The Importance of Reasonable Expectations

From time to time in this space, we have presented articles discussing the various factors that influence the value of a company. In addition, we have stressed to business owners the importance of understanding these value influencing factors especially with both the general economy and the acquisition market currently in the middle of what will hopefully be sustained recoveries. This is certainly necessary for owners who are currently considering the sale of their business or may consider such a transaction in the near future.


Before we begin, we caution business owners to have reasonable valuation expectations. One of the most important roles that we at Mercer Capital play as transaction advisors is to assist owners in the development of pricing expectations. Through this role, we have witnessed the difficulty that many business owners have in taking an objective view of the value of their company. In many cases, it becomes a highly emotional issue, which is certainly understandable considering that many business owners have spent most of their adult lives operating and growing their companies. Nevertheless, the development of reasonable pricing expectations is a vital starting point on the road to a successful transaction. Almost without exception, a lack of reasonable expectations results in a selling process that is frustrating and most often disappointing to the selling party.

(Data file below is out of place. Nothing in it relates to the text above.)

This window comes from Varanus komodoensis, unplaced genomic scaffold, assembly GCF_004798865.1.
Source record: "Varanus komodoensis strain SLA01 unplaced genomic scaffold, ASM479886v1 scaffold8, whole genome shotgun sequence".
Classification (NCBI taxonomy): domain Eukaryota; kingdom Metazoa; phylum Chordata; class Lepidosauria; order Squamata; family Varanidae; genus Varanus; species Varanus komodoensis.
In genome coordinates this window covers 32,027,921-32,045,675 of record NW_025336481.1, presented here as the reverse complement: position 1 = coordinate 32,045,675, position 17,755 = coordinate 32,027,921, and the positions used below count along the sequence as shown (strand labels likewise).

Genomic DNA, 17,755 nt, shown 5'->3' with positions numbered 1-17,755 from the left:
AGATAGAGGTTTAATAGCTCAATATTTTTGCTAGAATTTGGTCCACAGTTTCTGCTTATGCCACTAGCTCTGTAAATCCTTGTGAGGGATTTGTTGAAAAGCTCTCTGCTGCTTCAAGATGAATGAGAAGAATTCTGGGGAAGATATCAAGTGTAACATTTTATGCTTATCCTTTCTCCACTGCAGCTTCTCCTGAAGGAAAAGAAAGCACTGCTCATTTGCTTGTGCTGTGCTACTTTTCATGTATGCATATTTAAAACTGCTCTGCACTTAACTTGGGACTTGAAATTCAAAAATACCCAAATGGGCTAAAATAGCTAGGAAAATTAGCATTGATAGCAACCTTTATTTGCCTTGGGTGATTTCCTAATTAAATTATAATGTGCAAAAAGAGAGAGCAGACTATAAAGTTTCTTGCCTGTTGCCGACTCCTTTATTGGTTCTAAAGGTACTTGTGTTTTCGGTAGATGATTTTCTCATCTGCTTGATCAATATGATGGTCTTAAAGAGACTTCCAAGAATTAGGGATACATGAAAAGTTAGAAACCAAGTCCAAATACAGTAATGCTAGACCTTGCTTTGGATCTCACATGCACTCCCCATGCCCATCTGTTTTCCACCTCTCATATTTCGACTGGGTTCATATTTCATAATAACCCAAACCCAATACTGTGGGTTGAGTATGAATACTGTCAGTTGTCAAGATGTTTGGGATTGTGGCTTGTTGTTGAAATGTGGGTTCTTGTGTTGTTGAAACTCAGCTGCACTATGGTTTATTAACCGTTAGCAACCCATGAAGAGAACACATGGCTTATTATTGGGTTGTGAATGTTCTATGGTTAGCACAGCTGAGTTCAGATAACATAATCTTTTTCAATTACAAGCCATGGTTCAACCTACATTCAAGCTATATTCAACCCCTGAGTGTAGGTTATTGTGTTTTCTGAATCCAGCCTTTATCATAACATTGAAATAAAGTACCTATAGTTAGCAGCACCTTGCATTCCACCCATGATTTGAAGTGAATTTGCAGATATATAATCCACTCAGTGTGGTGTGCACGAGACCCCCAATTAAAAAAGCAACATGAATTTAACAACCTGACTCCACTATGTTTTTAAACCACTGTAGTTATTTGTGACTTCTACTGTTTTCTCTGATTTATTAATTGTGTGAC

The development of pricing expectations should consider how a potential acquirer would analyze your company. In developing offers, potential acquirers can (and do) use various methods of developing a reasonable purchase price. Most fundamentally, an acquirer will utilize historical performance data, along with expectations for the future, to develop a level of cash flow or earnings that is considered sustainable going forward. In most cases, this analysis will focus on earnings before interest, taxes, depreciation and amortization (EBITDA) or some other pre-interest cash flow. A multiple is applied to this sustainable cash flow to provide an indication of value for the company. Multiples are developed based on the underlying risk and growth factors of the subject company.

Cash Flow/Earnings

As mentioned previously, before a multiple can be applied in determining value, a company’s level of sustainable cash flow or earnings must be developed. During the economic boom that ended in 2001, this was typically not difficult because most companies were growing at relatively predictable rates (predictably high rates for most). Sustainable cash flow was either the most recent year’s cash flow or the projected cash flow for the upcoming year. However, recent uncertainties have made this determination substantially more complex in many cases.